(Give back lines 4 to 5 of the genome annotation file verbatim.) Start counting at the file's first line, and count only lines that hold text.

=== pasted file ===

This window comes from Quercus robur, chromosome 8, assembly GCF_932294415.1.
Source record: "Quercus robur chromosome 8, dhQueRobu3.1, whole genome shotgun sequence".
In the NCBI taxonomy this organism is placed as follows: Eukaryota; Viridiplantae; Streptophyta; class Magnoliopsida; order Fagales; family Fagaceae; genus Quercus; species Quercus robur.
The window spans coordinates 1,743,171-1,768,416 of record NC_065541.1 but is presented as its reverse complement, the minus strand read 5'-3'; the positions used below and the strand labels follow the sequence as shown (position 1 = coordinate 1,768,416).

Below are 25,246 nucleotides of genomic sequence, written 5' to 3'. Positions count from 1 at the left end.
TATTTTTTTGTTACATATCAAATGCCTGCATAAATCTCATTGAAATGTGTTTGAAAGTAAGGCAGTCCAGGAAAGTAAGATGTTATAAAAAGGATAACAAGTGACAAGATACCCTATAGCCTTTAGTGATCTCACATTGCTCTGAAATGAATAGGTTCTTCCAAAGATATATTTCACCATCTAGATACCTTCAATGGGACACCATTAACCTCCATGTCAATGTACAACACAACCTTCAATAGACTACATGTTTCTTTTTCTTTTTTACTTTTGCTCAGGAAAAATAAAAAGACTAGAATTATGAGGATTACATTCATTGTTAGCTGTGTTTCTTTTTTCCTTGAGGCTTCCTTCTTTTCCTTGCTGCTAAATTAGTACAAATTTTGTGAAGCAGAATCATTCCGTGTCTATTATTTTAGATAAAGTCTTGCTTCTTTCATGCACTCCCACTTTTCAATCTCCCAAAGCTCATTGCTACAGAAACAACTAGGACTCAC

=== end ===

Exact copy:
The window spans coordinates 1,743,171-1,768,416 of record NC_065541.1 but is presented as its reverse complement, the minus strand read 5'-3'; the positions used below and the strand labels follow the sequence as shown (position 1 = coordinate 1,768,416).

Below are 25,246 nucleotides of genomic sequence, written 5' to 3'. Positions count from 1 at the left end.